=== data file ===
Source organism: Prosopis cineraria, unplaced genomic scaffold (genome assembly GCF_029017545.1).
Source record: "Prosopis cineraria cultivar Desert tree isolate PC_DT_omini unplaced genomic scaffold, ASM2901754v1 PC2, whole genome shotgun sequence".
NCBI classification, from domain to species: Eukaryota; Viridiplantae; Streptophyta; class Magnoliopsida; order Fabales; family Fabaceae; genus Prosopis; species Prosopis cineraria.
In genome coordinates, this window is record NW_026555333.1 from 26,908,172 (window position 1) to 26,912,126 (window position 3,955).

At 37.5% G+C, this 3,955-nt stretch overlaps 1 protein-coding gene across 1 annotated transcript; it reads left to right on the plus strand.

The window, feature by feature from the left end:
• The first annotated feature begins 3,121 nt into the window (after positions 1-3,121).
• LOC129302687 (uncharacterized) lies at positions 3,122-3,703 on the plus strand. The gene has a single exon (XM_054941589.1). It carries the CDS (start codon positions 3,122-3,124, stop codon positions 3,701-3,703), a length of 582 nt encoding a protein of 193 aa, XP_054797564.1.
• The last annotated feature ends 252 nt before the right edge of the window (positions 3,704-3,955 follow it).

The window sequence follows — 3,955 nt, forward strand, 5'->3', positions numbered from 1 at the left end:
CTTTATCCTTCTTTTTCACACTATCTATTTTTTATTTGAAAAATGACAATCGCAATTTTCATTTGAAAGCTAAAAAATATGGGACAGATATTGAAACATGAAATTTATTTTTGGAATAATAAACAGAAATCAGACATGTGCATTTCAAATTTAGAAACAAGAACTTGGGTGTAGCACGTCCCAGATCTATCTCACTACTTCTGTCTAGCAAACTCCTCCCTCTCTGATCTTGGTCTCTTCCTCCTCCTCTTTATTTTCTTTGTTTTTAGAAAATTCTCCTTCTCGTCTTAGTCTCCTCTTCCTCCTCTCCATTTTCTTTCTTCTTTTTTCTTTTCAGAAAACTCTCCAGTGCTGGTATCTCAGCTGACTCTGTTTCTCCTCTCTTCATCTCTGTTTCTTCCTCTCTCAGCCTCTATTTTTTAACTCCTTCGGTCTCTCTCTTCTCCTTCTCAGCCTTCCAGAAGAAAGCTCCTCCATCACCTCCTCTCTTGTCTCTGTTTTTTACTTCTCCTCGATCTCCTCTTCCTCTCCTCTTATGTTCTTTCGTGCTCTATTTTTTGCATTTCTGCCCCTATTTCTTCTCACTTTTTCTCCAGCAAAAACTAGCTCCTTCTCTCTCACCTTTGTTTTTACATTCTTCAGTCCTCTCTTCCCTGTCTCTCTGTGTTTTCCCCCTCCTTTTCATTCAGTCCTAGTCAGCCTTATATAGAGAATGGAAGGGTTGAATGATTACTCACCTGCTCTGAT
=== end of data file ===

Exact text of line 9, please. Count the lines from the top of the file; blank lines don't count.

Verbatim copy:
• The last annotated feature ends 252 nt before the right edge of the window (positions 3,704-3,955 follow it).